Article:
A Young People’s History of the United States brings to U.S. history the viewpoints of workers, enslaved people, immigrants, women, Black people, Latino Americans, Asian Americans, American Indians, and others whose stories, and their impact, are rarely included in textbooks.
Beginning with a look at Christopher Columbus’s arrival through the eyes of the Arawak Indians, then leading the reader through the struggles for workers’ rights, women’s rights, and civil rights during the nineteenth and twentieth centuries, and ending with the current protests against continued U.S. imperialism. [Publisher’s description.]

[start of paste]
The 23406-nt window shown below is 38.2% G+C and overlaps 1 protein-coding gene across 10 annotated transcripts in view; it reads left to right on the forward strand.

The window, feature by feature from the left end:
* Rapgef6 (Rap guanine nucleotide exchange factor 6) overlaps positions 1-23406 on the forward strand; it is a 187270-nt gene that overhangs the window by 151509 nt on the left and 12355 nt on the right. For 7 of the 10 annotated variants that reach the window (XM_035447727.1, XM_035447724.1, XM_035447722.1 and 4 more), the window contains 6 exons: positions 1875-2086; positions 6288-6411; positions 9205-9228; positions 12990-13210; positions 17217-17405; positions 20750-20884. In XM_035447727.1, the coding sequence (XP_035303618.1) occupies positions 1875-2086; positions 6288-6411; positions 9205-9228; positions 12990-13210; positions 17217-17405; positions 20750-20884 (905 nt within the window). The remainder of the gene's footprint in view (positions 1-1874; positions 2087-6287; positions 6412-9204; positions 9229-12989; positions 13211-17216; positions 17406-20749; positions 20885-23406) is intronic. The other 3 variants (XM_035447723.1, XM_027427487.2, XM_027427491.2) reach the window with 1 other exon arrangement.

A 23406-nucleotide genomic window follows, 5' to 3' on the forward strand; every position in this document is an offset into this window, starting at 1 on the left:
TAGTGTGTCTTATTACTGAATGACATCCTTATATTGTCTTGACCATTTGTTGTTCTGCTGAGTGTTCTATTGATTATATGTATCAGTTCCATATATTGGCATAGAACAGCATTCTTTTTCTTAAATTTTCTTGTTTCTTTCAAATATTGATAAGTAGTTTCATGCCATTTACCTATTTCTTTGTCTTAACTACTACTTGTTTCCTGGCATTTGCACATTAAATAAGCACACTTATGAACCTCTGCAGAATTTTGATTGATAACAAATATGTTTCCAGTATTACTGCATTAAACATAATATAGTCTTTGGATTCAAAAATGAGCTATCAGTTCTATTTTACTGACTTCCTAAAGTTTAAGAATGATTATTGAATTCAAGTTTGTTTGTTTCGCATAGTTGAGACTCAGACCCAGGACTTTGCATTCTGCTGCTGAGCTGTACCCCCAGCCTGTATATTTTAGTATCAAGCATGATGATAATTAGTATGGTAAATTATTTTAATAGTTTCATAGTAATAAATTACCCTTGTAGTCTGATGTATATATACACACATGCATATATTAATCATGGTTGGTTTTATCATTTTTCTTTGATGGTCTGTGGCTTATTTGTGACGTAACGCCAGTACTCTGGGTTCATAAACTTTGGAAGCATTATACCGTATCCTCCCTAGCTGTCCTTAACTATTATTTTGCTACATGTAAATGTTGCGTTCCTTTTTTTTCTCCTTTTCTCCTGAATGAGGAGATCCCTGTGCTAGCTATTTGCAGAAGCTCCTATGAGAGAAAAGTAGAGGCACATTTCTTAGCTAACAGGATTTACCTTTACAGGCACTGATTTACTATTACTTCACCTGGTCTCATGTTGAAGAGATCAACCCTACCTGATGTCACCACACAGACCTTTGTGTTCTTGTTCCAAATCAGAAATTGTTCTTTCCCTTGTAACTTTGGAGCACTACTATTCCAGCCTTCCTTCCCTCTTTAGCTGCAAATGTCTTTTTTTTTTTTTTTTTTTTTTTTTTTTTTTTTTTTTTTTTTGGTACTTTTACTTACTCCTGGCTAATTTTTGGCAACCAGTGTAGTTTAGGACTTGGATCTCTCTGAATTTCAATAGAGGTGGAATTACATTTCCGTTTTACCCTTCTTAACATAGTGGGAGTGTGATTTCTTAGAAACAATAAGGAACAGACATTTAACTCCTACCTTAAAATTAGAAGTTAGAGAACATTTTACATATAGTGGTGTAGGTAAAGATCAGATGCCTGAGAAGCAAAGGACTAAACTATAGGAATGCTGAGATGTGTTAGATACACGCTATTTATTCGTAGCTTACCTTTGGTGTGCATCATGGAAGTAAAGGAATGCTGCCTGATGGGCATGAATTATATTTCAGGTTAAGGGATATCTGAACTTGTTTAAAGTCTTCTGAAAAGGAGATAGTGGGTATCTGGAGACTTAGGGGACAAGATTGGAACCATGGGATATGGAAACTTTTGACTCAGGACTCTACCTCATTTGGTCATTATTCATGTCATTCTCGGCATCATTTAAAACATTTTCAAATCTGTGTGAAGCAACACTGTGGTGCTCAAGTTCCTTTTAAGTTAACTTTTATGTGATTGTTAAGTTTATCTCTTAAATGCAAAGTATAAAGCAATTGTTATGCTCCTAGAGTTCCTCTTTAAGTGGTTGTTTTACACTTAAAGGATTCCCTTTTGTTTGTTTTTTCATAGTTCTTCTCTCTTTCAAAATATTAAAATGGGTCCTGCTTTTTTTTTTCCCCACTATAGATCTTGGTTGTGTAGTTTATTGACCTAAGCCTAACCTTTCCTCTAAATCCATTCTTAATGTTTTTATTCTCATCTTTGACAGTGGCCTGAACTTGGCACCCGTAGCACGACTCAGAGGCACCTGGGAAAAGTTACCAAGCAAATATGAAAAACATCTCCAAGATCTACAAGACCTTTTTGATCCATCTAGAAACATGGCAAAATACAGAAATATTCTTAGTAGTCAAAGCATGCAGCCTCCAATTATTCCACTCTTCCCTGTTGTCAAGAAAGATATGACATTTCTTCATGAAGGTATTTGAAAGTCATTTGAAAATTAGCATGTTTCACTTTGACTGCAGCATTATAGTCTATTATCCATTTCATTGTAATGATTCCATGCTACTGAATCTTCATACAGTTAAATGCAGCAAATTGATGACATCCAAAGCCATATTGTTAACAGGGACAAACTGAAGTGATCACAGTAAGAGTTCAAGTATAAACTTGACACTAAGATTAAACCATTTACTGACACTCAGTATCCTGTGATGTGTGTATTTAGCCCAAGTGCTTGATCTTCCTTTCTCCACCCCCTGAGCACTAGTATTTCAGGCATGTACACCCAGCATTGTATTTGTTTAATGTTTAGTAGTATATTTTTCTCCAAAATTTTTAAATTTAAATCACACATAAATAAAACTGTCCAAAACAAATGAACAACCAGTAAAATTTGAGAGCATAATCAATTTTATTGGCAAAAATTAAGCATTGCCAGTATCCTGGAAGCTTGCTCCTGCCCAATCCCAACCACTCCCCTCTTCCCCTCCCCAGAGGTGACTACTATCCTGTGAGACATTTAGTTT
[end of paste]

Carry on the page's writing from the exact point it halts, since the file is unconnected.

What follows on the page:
ISBN: 9781644212509 | Triangle Square
I knew A Young People’s History of the United States book was working when students started to come into upper-level classes talking about Claudette Colvin before Rosa Parks was mentioned!
The book is very accessible to my students and it’s a great way to differentiate the class materials.
The combination of using student-led and inquiry discussions this year with A Young People’s History has changed the entire dynamic of humanities this year.
Students come to class bursting with questions and ideas to start discussions.
There has been a significant increase in engagement, motivation, connections to current events, and in general learning to question most everything, as well as history (something kids appreciate a lot).